On March 22, a young man pulled into the parking lot of a King Soopers in Boulder, Colorado, got out of his car and shot an elderly man several times before walking into the store and shooting people indiscriminately with a semi-automatic weapon. By the time his rampage was over, 10 people were dead, including grocery store workers, shoppers and the first police officer who responded to the call. This was just six days after a shooter killed eight people, mostly Asian women, in Atlanta, Georgia. Then, just over a week later, on March 31, another man shot and killed four people, including a 9-year-old-boy, in Orange County, California.
The shootings kicked off what has become a gruesome and familiar routine. Calls for tighter controls on firearms rang out from the halls of state capitols to Washington, D.C., followed closely by cries from the National Rifle Association, warning followers that the government is coming for their guns. Americans then embarked on a gun-buying frenzy.
It’s hard to imagine how firearms manufacturers can keep up with such a surge, however. During most of the Trump administration era, sales were relatively flat — even after a gunman killed 58 people at a Las Vegas music festival — because gun-lovers knew that Donald Trump wouldn’t sign any new gun laws. But when COVID-19 hit the United States, guns and ammo began flying off the shelves at unprecedented levels. The busiest week ever for the FBI’s background check system was in March 2020, rivaled only by the weeks following the 2012 Sandy Hook shooting.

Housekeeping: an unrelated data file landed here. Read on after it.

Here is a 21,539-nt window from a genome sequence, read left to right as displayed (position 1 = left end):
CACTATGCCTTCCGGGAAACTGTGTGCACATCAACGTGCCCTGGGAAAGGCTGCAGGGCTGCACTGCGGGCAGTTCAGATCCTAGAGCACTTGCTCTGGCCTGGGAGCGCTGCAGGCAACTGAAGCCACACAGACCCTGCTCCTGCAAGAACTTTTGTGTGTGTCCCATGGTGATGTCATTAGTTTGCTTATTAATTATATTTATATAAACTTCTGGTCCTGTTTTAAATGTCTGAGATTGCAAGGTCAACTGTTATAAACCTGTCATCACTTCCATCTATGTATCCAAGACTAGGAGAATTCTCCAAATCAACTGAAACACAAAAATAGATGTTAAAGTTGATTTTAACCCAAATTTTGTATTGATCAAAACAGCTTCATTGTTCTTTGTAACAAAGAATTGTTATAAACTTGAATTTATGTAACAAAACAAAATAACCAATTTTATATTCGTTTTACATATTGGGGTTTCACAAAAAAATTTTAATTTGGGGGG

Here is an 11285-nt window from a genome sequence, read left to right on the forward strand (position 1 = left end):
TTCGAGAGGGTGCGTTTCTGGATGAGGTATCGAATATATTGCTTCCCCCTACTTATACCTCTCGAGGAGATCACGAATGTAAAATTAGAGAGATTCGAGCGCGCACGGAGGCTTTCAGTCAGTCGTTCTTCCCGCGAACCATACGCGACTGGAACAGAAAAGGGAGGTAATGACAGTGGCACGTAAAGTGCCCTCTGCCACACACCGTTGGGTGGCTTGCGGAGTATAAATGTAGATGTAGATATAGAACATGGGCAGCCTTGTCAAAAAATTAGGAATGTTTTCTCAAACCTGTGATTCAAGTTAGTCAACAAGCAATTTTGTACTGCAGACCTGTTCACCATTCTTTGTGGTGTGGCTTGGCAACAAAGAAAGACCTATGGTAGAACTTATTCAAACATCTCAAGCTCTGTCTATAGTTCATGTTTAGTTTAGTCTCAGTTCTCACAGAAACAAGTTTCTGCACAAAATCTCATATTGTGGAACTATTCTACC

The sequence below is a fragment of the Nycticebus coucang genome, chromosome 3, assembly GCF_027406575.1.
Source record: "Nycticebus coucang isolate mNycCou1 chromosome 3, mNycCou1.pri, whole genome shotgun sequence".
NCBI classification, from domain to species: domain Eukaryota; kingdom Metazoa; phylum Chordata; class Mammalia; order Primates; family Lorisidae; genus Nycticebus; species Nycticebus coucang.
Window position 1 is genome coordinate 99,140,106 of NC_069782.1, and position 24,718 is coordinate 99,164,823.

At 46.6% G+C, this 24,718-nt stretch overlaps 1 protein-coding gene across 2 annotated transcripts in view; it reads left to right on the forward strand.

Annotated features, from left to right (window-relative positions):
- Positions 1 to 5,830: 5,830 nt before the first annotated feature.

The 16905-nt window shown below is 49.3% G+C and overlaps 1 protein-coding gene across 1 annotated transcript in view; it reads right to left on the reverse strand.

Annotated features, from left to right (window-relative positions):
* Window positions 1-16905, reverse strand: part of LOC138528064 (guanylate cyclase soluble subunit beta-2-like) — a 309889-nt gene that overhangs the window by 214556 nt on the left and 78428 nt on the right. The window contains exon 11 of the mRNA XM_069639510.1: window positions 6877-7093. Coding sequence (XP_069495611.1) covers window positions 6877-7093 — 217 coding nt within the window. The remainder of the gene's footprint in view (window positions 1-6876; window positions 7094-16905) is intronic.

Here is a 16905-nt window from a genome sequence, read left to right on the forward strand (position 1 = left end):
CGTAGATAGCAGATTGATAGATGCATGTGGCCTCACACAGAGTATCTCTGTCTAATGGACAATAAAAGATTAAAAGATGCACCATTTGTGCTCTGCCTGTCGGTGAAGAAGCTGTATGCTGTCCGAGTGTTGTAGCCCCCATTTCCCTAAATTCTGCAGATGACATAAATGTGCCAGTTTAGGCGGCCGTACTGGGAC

A few months later, gun dealers had another hectic week, when Black Lives Matter-related demonstrations reached a crescendo. They were even busier following the election of President Joe Biden, who as a senator had helped pass a ban on assault weapons. In 2020, the FBI conducted 40% more background checks than the previous year. The National Shooting Sports Foundation estimates that this translates to some 21 million guns actually sold, with about 8 million going to first-time gun buyers.
It was a boon for Ruger and Smith & Wesson, the nation’s largest firearms manufacturers, both of which reported record sales and profits last year. But the rush to acquire guns correlated with a significant and deadly uptick in gun-related violence.
Number of people killed in gun-related violence in 2020; and 2019, respectively (not including suicides).
Number of hours after the Boulder shooting that Rep. Lauren Boebert, R-Colo., sent out a fundraising email to her constituents warning, “Radical liberals in Washington … are trying to violate your due process and criminalize the private transfer of firearms.” Boebert owns a gun-themed restaurant in Rifle, Colorado, called Shooters.
Number of murders committed with “blunt objects,” including hammers, in 2019. In the wake of the Boulder shooting, Rep. Boebert told Newsmax: “In America, we see more deaths by hand, fist, feet, even hammers.”
Amount spent by gun rights groups on lobbying in 2020.
Amount gun rights groups have contributed to Sen. Ted Cruz, R-Texas, during his political career.
Number of guns purchased in Colorado in February 2021, a 17% increase from February 2019.